–Current pricing of Spinraza would require a substantial discount to meet traditional cost-effectiveness ranges; Zolgensma’s value-based price range is between $310,000-$900,000 using standard methodology but as high as $1.5 million using alternative measures of health gain–
–As with all treatments for ultra-rare conditions, judgments of overall value require consideration of contextual issues and broader benefits for patients and families; these additional factors will be discussed at a March 7 public meeting–
BOSTON, February 22, 2019 – The Institute for Clinical and Economic Review (ICER) today released an Evidence Report assessing the comparative clinical effectiveness and value of nusinersen (Spinraza®, Biogen) and onasemnogene abeparvovec (Zolgensma®, Novartis/AveXis) for the treatment of spinal muscular atrophy (SMA). Spinraza was approved in 2016 for treatment of SMA in both children and adults. Zolgensma is a gene therapy that has been studied in infants with Type I SMA, and an FDA decision is expected in the first half of 2019.
“Both of these treatments appear to dramatically improve the lives of children with SMA, as well as the families who take care of them,” said David Rind, MD, ICER’s Chief Medical Officer. “And while Spinraza has a broader body of evidence that provides more certainty around the health benefits patients may receive, the limited data on Zolgensma suggest that the gene therapy has the potential to deliver large benefits through a one-time treatment. Unfortunately, at its current pricing, Spinraza far surpasses common thresholds for cost-effectiveness. Among the various companies that are now bringing gene therapies to market, Novartis has a real opportunity here to demonstrate both scientific and ethical leadership by setting the launch price of Zolgensma in line with the benefits patients will likely receive.”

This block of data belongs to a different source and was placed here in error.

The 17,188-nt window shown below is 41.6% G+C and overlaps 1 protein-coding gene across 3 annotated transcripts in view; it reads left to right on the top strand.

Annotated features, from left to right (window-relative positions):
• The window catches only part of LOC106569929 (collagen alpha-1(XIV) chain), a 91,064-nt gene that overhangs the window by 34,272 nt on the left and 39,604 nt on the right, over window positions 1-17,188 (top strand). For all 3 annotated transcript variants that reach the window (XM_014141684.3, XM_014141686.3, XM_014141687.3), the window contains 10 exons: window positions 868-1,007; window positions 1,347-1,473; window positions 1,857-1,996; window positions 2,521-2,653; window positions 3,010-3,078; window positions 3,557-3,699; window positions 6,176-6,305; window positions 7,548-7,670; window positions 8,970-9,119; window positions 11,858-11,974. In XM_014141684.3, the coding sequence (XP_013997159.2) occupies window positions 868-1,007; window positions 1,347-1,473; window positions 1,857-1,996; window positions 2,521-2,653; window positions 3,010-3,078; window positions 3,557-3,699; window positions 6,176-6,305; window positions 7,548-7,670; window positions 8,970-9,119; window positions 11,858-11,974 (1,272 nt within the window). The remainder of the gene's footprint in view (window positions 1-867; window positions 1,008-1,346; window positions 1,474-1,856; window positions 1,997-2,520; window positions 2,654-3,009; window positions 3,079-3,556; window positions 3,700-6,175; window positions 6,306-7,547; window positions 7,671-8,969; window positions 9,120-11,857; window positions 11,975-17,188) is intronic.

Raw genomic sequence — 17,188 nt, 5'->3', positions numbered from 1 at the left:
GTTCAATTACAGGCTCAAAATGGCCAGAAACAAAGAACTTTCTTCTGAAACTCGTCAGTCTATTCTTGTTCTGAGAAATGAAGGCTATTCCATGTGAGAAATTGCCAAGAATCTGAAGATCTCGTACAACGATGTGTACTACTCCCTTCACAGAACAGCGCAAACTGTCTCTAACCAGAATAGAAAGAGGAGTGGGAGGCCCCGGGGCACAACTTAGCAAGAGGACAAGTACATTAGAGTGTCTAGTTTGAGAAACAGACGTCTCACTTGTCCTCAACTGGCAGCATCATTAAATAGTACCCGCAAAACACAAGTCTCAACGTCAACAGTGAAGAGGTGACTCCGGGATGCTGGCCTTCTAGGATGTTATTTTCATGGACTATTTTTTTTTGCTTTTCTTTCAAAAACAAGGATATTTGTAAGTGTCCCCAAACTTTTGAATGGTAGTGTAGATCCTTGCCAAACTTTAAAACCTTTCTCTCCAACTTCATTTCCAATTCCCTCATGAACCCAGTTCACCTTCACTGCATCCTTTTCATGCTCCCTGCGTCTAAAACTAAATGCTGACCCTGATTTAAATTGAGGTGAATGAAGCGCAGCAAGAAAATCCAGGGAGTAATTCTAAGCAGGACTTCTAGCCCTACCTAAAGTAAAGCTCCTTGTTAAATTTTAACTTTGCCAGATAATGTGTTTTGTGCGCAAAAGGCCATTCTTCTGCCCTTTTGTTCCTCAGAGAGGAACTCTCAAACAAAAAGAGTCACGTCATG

This Evidence Report will be the subject of an upcoming public meeting of the New England Comparative Effectiveness Public Advisory Council (New England CEPAC), in Boston on March 7, 2019. The New England CEPAC is one of ICER’s three independent evidence appraisal committees comprising medical evidence experts, practicing clinicians, methodologists, and leaders in patient engagement and advocacy.
A version of this report was previously open for a four-week public comment period. The updated Evidence Report and voting questions reflect changes made based on comments received from patient groups, clinicians, drug manufacturers, and other stakeholders. Detailed responses to public comments can be found here.
Key Clinical Findings
Evidence provides high certainty that both Spinraza and Zolgensma provide a substantial net health benefit compared to prior standard care in patients with infantile-onset (Type I) SMA. Differences in studied populations and trial design pose challenges when distinguishing between the two treatments for Type I SMA; the clinical data for Spinraza are of much higher quality – including multiple randomized, placebo-controlled trials – than those for Zolgensma.
Evidence provides moderate certainty of Spinraza’s small-to-substantial benefit for patients with later-onset SMA. Spinraza also appears to be of benefit in presymptomatic SMA, with the evidence limited by the lack of published data. There are no data available to assess the net benefit of Zolgensma in presymptomatic or later-onset SMA populations.
Key Cost-Effectiveness Findings
ICER’s value-based price benchmarks suggest a price range, net of any discounts and rebates, that aligns fairly with a treatment’s added benefits for patients over their lifetime. The ranges reflect commonly cited cost-effectiveness thresholds of between $100,000 and $150,000 per Quality-Adjusted Life Year (QALY) gained.